When I’m not blogging or writing movie reviews (or doing laundry or helping with homework), I run a boutique ad agency. In fact, I’ve been a copywriter and creative director for just over half my life (since September of 1984 — you can do the math). Consequently, I’m acutely aware of marketing strategy, how brands combine emotion with promotion to get us to desire and buy their products.
So, when there’s something I just don’t get (like the Twilight books or Crocs or Ke$ha), I remind myself that, “I’m not the target audience.”
One recent trip to the mall with my daughter required several repetitions of that mantra. “I’m not the target audience. I’m not the target audience.”
Like Julie Andrews and the Von Trapp children, let’s start at the very beginning.
We tend to park along the side of the mall, not in the large but always crowded lot near the food court, but toward the back near an exterior entrance to a home furnishings store called Restoration Hardware. There are benefits to this. I always find a space. I never lose my car. I like walking through aisles of overstuffed sectional sofas and imagining how they could possibly fit into my early 19th century colonial. And, once we’re in the mall, we are only a half-dressed hop, skip and jump away from … Abercrombie.
For my tween daughter, Abercrombie is the mall’s Mecca, a holy city of to-die-for casual clothing, allegedly meant for young adults but irresistible to younger teenage-wannabes. The shop is dimly lit with floor-to-ceiling peek-a-boo shutters that create a sense of mystery, if not downright danger, as you try to hurry by on your way to Macy’s. Too late! You are seduced by Abercrombie’s siren song.
Walk in and you’re met with stunning black and white photos of superhumanly gorgeous boys and girls, all of whom look like they’ve just rolled out of bed and need a cigarette. Your pulse begins to pound like the music that’s playing several decibels too loud. The place has its own distinct odor, their signature perfume, which permeates the store, the clothes, and your car the whole way home.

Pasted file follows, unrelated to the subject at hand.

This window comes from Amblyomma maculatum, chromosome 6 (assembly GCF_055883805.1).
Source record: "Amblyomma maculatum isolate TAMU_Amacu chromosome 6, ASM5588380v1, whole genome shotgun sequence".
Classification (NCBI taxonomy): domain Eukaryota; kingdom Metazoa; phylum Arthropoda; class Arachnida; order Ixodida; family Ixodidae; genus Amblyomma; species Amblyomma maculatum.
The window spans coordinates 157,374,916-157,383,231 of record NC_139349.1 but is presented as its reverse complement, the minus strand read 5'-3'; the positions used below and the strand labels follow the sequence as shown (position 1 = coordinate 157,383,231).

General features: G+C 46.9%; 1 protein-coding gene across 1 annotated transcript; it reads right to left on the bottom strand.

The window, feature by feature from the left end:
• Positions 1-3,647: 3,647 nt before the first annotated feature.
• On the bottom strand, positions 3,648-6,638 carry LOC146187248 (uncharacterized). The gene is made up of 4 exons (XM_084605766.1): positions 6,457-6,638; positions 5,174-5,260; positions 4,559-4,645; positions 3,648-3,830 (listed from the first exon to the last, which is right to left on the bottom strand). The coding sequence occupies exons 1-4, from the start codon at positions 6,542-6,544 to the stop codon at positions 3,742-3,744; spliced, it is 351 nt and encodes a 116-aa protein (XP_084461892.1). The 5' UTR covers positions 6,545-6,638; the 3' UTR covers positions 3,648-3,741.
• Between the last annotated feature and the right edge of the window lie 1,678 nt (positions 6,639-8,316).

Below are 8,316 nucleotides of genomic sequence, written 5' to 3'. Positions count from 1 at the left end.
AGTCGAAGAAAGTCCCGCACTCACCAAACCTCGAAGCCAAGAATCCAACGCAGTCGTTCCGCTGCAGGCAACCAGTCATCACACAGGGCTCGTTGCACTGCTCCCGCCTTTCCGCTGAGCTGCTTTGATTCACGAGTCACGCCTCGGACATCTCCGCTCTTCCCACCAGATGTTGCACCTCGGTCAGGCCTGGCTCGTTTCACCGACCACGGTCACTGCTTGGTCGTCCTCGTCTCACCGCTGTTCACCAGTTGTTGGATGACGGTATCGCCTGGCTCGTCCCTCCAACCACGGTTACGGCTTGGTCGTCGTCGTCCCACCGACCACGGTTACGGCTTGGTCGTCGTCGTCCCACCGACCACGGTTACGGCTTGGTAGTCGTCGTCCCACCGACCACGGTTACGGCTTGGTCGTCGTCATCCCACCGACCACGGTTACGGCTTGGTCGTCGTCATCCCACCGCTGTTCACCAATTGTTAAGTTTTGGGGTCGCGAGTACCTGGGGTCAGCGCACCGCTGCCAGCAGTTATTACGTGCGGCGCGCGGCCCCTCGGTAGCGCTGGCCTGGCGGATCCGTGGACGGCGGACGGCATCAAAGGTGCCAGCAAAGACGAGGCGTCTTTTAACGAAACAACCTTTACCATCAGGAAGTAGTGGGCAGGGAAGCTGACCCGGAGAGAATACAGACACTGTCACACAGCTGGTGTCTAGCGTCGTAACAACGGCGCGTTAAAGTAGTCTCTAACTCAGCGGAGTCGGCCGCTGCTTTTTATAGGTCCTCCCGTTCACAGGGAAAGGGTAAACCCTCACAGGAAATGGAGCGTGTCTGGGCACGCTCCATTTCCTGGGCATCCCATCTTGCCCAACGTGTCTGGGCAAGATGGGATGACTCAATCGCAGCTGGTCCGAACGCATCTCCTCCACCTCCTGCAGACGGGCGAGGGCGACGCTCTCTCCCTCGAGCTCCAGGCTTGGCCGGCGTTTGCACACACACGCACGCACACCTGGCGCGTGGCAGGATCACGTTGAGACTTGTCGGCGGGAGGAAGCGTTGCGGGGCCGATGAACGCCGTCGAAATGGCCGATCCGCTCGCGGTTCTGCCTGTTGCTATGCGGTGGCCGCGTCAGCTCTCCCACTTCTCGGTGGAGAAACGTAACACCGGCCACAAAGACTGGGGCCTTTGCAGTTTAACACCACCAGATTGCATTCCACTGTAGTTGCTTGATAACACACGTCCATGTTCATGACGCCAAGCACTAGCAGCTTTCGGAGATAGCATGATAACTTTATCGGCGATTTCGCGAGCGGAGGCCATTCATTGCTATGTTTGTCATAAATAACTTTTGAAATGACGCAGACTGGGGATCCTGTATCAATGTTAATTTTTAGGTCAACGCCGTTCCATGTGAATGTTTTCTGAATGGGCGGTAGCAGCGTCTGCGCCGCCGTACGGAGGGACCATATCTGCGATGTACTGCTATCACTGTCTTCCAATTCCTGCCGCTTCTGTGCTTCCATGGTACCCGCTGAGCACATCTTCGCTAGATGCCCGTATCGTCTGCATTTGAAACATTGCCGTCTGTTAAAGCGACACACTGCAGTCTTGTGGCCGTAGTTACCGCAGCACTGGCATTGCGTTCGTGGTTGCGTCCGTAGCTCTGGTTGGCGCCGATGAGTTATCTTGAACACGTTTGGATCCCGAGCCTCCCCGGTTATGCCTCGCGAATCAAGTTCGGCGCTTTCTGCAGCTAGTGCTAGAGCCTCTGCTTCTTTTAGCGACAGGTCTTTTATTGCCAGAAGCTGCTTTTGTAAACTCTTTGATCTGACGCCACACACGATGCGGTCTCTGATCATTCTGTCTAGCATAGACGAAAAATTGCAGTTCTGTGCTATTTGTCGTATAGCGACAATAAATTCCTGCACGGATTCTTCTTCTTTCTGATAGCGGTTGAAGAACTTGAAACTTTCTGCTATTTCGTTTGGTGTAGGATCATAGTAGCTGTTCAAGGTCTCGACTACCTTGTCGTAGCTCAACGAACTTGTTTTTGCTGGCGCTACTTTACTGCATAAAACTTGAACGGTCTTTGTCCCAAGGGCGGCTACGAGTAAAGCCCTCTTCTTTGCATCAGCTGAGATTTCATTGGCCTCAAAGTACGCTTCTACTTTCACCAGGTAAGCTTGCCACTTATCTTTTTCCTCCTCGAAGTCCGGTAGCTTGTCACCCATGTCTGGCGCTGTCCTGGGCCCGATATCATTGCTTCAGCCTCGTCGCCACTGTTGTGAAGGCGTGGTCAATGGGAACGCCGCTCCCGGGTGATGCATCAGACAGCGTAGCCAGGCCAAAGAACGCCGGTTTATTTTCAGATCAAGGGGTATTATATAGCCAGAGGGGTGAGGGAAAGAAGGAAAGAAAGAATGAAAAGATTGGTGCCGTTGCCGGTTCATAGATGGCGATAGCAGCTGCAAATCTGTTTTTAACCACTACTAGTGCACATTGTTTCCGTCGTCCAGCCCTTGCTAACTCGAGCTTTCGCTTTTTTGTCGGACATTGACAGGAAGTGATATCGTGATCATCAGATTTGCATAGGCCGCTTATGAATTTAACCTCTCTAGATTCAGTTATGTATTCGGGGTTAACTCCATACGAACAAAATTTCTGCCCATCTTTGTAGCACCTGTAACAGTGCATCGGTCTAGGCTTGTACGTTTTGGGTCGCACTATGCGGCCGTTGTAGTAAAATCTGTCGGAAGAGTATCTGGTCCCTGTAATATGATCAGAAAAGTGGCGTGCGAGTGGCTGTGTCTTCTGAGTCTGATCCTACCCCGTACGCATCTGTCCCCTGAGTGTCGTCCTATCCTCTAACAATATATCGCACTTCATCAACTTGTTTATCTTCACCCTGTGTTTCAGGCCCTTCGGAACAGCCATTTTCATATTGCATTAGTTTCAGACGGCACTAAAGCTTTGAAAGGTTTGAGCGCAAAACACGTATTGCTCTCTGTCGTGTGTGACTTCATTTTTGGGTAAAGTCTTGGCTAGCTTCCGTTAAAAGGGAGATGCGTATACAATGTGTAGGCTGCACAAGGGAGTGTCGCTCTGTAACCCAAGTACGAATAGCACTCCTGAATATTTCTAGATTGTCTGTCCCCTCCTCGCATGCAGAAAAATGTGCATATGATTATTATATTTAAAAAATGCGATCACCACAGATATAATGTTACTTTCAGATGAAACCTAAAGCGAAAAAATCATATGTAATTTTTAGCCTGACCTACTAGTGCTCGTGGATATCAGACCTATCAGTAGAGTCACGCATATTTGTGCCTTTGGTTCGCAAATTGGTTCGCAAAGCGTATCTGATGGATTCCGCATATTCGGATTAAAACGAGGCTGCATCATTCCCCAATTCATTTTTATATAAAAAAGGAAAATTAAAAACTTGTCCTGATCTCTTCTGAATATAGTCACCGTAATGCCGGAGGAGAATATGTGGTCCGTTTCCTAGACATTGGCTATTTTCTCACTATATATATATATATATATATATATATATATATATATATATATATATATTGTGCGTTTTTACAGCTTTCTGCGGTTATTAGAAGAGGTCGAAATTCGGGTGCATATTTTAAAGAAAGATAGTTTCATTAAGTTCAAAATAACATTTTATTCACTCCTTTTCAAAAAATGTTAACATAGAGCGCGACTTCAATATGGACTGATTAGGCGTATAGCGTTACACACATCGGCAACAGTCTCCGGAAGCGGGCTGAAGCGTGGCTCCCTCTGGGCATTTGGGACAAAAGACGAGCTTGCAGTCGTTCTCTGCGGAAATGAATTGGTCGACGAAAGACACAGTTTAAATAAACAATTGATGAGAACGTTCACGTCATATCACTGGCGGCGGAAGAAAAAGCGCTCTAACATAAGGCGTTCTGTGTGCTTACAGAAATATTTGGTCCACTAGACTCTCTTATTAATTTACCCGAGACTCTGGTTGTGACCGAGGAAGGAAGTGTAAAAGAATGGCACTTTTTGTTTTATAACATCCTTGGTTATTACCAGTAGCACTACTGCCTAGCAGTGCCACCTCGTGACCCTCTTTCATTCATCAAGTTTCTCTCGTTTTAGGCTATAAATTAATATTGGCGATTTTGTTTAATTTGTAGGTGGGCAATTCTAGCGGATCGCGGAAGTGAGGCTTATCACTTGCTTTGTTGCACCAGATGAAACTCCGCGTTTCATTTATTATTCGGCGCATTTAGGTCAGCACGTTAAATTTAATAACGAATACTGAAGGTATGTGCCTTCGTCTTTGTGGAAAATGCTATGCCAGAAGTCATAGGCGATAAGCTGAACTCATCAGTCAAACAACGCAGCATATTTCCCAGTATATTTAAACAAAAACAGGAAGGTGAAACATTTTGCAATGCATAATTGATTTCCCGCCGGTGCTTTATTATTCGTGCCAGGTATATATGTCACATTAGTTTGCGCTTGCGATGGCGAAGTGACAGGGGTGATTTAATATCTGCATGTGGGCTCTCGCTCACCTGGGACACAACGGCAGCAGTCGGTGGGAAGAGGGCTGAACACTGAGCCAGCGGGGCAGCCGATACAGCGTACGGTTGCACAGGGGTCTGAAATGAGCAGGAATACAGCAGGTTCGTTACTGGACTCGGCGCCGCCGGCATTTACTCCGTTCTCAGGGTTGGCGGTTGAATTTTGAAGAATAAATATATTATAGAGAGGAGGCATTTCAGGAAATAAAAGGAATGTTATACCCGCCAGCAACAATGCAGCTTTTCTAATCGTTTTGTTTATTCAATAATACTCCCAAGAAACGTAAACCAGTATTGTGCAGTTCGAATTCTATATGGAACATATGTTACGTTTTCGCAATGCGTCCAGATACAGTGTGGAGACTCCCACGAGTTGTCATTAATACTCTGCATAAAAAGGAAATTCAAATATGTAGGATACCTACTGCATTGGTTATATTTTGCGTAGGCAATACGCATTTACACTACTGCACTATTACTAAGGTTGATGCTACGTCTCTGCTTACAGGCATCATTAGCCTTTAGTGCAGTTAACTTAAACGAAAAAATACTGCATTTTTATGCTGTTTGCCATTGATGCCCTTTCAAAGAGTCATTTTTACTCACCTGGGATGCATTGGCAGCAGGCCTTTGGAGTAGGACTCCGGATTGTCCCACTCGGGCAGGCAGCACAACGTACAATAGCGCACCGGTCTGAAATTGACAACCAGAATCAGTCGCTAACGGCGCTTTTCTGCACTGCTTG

We are here for jeans. Not just jeans, but “super skinny destroyed jeans.” Apparently, there is real value associated with all the extra adjectives. Plain old jeans would only cost me $68. It’s $20 extra for the super and the skinny and the destroyed. I suggest that we get the regular jeans and destroy them ourselves. It could be fun, like one of those afternoons we used to spend together painting hideous ceramics at Plaster Fun Time. My daughter smiles sweetly and brings the super skinny destroyed jeans to the register. A preternaturally pretty young man flashes his pearly whites, sweeps his blond Beiberesque bangs away from his forehead, and swipes my American Express.
We escape from Abercrombie relatively unscathed — just the jeans, not a single graphic tee or hoodie. My daughter is elated. I’m a bit bewildered, but … “I am not the target audience.”
Next, we track down the store Pink, a colorful, brightly lit shop of cotton undies, sleepwear and Betty Boop-inspired lingerie. It’s the retail equivalent of Victoria’s Secret’s flirty little sister. My daughter needs a strapless bra to wear under a sundress for an upcoming bat mitzvah. Styles change, but there are some things you can rely on. Whether you’re 13 or 48, you buy a strapless bra because you have to — not because it’s comfortable.
As we’re waiting on line to pay for the uncomfortable strapless bra, I see a display of blue sleepshirts that say “PINK” on the front of them. Another display has green hoodies that say “PINK” on the back of them. A final display offers a rainbow of bikini underpants in yellow, red, orange, purple, all of which say “PINK” across their butts. I don’t get it. Then again … “I’m not the target audience.”
Our final stop is Forever 21 (or the store that I think of as “More Ho, Less Dough”). Really, if your tween daughter is playing a prostitute in the junior high play, you can find her some pretty convincing costumes here for a lot less than I just paid for destroyed denim. My daughter needs a little jacket to wear over her sundress in the temple ($9.99 on the sale rack), a pair of flats to dance in ($15 near the register), and a gift card, which will make the bat mitzvah girl very happy and her mother … well … less so. Like me, she is “not the target audience.”
A final stop at Starbucks (one vente decaf non-fat caramel macchiato, one frappucino), and we are all set. I may not be the target audience for Abercrombie, Pink or Forever 21, but I can consume overpriced concept coffee drinks with the best of them. I am, after all, “the target audience.”
Trip to the mall: $256. An afternoon with my daughter without any arguments: priceless.